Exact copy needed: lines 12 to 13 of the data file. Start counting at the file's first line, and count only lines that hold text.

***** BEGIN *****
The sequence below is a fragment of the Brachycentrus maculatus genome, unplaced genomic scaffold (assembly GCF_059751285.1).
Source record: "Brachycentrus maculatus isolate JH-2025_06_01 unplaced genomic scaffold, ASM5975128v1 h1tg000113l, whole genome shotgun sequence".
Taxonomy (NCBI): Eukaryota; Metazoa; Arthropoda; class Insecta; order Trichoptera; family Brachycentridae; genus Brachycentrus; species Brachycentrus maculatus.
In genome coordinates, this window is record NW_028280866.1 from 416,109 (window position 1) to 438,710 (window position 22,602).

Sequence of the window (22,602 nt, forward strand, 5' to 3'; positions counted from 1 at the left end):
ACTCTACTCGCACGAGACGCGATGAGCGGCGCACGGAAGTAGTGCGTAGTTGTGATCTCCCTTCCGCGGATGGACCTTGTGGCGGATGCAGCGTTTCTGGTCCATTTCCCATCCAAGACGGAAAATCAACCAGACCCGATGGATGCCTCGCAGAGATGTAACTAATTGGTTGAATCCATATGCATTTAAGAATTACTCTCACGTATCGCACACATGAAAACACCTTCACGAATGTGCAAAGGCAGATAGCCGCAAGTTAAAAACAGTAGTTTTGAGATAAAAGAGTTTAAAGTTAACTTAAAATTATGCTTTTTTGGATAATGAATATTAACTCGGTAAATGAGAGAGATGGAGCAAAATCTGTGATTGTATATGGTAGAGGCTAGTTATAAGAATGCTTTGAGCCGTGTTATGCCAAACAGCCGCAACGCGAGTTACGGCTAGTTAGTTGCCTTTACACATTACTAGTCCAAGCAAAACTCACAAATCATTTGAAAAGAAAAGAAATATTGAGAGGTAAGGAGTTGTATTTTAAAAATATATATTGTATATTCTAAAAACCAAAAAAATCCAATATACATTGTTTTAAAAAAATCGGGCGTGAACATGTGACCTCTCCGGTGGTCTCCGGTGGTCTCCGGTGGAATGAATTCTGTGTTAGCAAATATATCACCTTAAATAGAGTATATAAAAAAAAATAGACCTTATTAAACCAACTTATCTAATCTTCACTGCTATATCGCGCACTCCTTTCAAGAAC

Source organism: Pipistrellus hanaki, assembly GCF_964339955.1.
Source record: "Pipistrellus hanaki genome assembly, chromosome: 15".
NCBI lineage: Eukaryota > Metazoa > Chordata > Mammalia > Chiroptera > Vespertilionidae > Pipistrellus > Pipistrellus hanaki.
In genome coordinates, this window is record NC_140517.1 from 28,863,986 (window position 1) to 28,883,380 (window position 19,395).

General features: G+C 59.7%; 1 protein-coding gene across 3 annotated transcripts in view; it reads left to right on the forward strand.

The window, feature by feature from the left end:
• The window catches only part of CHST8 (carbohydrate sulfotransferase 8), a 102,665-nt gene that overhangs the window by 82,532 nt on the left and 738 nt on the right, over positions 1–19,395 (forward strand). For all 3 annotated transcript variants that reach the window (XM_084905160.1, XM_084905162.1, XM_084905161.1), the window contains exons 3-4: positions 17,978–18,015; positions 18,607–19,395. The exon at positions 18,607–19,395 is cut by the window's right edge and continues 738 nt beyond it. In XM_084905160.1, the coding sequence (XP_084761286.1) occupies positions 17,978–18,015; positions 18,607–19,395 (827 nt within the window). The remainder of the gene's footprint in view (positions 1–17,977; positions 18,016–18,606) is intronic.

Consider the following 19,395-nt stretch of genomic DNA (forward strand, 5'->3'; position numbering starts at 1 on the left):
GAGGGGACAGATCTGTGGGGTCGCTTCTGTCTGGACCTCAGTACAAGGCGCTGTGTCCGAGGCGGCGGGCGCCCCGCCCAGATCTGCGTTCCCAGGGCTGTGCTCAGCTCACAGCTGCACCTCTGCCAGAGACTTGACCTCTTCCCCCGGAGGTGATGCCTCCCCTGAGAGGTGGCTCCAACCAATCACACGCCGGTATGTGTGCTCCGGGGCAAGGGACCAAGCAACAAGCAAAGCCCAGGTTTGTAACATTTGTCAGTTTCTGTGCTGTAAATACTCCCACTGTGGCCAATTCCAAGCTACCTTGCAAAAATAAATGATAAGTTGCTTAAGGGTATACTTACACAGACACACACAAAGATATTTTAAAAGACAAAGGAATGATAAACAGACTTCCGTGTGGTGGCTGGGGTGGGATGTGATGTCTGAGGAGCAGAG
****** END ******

The window, feature by feature from the left end:
• The window catches only part of CHST8 (carbohydrate sulfotransferase 8), a 102,665-nt gene that overhangs the window by 82,532 nt on the left and 738 nt on the right, over positions 1–19,395 (forward strand). For all 3 annotated transcript variants that reach the window (XM_084905160.1, XM_084905162.1, XM_084905161.1), the window contains exons 3-4: positions 17,978–18,015; positions 18,607–19,395. The exon at positions 18,607–19,395 is cut by the window's right edge and continues 738 nt beyond it. In XM_084905160.1, the coding sequence (XP_084761286.1) occupies positions 17,978–18,015; positions 18,607–19,395 (827 nt within the window). The remainder of the gene's footprint in view (positions 1–17,977; positions 18,016–18,606) is intronic.